Diana Estrada-Arauza was the picture of health. She was 33 years old and seven months pregnant. No chronic diseases or conditions.
But while on maternity leave this fall, she got sick with COVID-19. She was hospitalized at a nearby hospital and discharged before she was ready.
She knew she needed a second opinion and turned to UC Davis Medical Center, where she works as a postpartum medical-surgical nurse.
“I felt really sick. I couldn’t breathe. I had my dad take me to UC Davis,” said Diana, who said her oxygen saturation level was 84 percent due to the coronavirus. Normal oxygen saturation levels should be between 95 and 100 percent.
Within minutes of arriving at the UC Davis emergency room, Diana was triaged and rushed into a room, where the team started an IV and put her on oxygen.
After one day in the hospital, she was transferred to the Intensive Care Unit (ICU).
“I was getting worse and I couldn’t breathe,” she said. She was getting 60 liters of oxygen through a high flow nasal cannula, but it wasn’t helping. “I remember them telling me that if things took a turn for the worse, they would need to intubate me.”
She asked if she could call her family and let them how she was doing. She said she squeezed her nurse’s hand while she made that emotional phone call. “I said, ‘Please tell my babies that I love them,” she said.
A tube was placed in her windpipe, which was connected to a ventilator to keep the oxygen flowing.
Shortly after she was intubated, the baby’s heart rate dropped.
“The baby wasn’t doing well, and we needed to get him out,” said Debra Wright, director of maternity services. “We called her partner and let him know that we would need to move forward on an emergency C-section to save her baby’s life.”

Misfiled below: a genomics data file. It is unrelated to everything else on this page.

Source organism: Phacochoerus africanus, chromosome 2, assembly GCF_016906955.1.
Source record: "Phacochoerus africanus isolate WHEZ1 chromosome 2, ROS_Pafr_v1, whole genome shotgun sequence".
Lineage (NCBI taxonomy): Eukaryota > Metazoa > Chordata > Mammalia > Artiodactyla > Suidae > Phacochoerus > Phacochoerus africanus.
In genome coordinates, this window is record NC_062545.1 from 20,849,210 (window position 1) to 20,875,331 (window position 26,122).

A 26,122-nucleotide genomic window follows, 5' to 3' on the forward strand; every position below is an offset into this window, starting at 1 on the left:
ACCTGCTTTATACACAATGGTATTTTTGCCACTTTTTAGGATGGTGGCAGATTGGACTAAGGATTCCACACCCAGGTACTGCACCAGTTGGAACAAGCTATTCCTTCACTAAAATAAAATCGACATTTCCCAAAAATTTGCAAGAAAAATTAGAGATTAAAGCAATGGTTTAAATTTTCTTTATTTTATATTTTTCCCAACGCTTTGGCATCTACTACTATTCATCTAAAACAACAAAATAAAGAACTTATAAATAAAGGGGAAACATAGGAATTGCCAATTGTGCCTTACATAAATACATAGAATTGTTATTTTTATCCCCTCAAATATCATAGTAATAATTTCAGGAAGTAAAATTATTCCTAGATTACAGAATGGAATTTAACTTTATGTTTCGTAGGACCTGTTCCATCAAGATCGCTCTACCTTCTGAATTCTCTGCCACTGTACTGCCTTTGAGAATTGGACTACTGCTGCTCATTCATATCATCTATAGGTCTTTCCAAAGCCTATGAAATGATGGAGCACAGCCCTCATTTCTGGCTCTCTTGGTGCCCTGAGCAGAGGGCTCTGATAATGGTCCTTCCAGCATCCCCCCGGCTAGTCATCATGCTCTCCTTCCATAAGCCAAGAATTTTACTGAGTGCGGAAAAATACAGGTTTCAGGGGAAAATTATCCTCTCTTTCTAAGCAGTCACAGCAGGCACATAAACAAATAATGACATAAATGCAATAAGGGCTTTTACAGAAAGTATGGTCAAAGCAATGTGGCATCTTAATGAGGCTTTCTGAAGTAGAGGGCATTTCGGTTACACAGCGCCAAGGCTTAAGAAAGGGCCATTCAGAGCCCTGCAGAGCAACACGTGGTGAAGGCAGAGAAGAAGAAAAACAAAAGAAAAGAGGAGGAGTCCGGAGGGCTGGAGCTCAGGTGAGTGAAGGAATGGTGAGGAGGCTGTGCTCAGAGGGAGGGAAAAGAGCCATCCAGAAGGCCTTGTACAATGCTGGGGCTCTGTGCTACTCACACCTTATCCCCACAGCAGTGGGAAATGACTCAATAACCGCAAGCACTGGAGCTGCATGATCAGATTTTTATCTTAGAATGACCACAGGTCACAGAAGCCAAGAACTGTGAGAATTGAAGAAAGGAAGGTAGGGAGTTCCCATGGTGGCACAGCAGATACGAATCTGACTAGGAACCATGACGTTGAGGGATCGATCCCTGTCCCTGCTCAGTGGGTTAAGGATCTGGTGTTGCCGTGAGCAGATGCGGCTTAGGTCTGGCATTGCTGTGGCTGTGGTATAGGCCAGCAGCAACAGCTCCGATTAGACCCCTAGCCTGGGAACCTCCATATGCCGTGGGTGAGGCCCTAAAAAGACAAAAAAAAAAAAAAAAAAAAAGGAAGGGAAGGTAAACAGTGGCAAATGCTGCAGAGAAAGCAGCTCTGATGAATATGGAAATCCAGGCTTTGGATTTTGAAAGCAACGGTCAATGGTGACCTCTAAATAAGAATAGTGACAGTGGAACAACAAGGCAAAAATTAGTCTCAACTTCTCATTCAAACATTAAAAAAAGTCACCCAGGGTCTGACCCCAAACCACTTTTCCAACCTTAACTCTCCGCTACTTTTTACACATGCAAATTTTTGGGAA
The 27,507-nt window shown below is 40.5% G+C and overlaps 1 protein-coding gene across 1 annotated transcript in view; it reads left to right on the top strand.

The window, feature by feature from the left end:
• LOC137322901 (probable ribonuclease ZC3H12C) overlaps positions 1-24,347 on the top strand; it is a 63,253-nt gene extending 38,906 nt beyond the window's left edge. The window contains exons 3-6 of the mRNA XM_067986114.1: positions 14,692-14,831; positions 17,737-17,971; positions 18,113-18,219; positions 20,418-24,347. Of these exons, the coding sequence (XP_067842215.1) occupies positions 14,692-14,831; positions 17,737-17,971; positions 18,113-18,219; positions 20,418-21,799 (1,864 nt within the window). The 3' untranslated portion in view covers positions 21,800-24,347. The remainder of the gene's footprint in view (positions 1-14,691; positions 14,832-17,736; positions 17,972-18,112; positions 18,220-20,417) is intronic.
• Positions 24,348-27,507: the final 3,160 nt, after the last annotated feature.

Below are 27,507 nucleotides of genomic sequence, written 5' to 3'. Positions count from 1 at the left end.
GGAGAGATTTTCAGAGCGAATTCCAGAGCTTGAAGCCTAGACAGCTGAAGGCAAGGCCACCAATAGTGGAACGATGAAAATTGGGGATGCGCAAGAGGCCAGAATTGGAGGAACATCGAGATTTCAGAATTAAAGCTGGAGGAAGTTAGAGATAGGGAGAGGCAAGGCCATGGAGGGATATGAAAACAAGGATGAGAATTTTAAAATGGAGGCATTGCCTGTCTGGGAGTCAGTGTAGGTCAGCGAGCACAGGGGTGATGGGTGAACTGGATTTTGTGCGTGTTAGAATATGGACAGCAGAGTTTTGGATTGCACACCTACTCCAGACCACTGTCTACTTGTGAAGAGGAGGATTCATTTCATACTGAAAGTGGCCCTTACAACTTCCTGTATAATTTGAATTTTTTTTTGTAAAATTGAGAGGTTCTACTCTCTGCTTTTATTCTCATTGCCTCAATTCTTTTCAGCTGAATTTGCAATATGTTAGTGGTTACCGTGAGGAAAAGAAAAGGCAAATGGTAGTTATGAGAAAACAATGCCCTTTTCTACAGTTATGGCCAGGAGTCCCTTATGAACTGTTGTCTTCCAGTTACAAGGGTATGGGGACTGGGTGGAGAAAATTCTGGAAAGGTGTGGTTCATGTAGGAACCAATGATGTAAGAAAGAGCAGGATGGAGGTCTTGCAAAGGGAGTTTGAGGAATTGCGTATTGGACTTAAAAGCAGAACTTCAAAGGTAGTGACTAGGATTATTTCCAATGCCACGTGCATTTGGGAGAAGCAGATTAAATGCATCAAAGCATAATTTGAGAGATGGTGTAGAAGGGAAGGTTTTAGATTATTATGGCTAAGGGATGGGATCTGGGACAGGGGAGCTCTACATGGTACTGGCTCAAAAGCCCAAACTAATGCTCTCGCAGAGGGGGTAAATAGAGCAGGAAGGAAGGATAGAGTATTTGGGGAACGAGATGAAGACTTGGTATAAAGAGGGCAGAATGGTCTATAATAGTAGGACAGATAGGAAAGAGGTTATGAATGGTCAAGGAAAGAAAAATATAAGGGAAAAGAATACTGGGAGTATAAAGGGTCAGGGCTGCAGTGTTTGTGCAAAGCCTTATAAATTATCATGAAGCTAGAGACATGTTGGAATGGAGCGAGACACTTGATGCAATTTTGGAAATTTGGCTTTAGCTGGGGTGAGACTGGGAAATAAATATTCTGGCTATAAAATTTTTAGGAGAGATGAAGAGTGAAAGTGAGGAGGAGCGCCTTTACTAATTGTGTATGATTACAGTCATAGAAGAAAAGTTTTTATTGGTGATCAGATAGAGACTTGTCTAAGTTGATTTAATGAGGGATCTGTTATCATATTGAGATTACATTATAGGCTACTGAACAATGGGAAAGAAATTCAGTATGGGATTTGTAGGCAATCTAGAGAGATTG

Baby Sergio was born at 33 weeks and was intubated in the delivery room for respiratory failure. He was only on a ventilator for a few hours. He tested negative for COVID-19 and stayed in the UC Davis Neonatal Intensive Care Unit for 10 days.
“Sergio did very well and only stayed in the NICU to get bigger, keep his temperature normal and learn how to feed,” said UC Davis neonatologist Mark Underwood.
During that time, Diana remained in the ICU. She stayed in prone position, mostly face down for about two weeks.
Diana met Sergio for the first time over Zoom.
Among the memories that Diana has from those 30 days in the hospital, she recalls the kindness of her health care team. The nurse who held her hand while she made the difficult call to her family. The team who gathered gifts to welcome her baby. The video tribute her health care team made for her and her baby.
“The team just walked me through this one day at a time. I’m very thankful. They took good care of me. The doctors and nurses were very thorough and reassuring. They helped me with everything I needed in ways that I didn’t even expect,” said Diana.
Now back at home in Sacramento, Diana is happy to be feeling well again and to have her newborn baby Sergio by her side.
“It was a very scary time. I feel very lucky,” said Diana.